A conference hosted by Barnardos yesterday heard that “a new layer” of families are now facing the threat of homelessness because of a shortage of suitable housing stock, especially in large urban areas, married to rising rental rates.
The additional problem of families in the throes of house repossession has added to a sense of crisis, with Barnardos claiming children in affected families were now living in emergency accommodation, sometimes sharing facilities with strangers and occasionally witnessing violent behaviour.
The charity also said that rent allowance was insufficient to cover private rents, pushing families into debt and ultimately leading to risk of homelessness.
Emma Jane Nulty, Barnardos project leader, said that in the past two years, 25% of the families she has worked with have either experienced homelessness or are doing so at the moment. She also said that some families have been living in emergency or B&B accommodation for more than a year.
Ms Nulty’s Barnardos’ colleague, Francis Chance, said he was aware of one case where four families are sharing one local authority house, and of a hotel in Dublin in which six families are living.
The conference heard that such arrangements were “unsustainable,” as families in hotels have no cooking or washing facilities and no space for children to play or do homework.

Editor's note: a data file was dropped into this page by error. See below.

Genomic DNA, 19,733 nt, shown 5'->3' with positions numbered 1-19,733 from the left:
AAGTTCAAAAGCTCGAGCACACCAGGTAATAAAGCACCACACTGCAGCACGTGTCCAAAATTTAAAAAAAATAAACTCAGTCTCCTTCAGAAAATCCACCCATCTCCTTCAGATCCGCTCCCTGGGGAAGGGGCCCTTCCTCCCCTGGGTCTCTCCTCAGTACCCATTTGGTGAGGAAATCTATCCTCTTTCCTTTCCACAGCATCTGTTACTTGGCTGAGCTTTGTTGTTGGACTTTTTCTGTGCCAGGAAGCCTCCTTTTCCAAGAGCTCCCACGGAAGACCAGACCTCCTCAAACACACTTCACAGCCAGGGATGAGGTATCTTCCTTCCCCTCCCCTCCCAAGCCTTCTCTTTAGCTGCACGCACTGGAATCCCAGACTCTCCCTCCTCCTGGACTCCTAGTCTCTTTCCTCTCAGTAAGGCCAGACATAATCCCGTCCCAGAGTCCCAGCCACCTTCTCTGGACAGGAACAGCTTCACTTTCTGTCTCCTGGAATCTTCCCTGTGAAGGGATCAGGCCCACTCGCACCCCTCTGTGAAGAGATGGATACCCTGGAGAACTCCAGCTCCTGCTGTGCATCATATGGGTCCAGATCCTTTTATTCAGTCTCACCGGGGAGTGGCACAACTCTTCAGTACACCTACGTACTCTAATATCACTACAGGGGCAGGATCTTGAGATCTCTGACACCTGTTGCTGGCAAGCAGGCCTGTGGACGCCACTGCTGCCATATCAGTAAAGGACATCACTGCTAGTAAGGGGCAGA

However, Mr Chance said there were two vacant hotels in west Dublin which could be converted into adequate living spaces for homeless families as long as support services were also provided.
He said short-term solutions could include using Nama properties, investigating rent caps or rent controls, and boosting housing stock.
Simon Brooke, head of policy at Cluid Housing Association, said the “trigger point” had been the rising rental prices coupled with a shortage of housing stock. He said there were a number of possible actions that could help alleviate the crisis but warned: “There is no silver bullet.”
Among the solutions he offered were limited rent controls that would allow for staggered increases over time, more resources for the Private Residential Tenancies Board (PRTB) and increased social housing stock, as well as utilising vacant Nama properties, where appropriate.
Rents have risen by an average of 9% since 2013, with homeless organisations claiming there has been a huge increase in rough sleeping.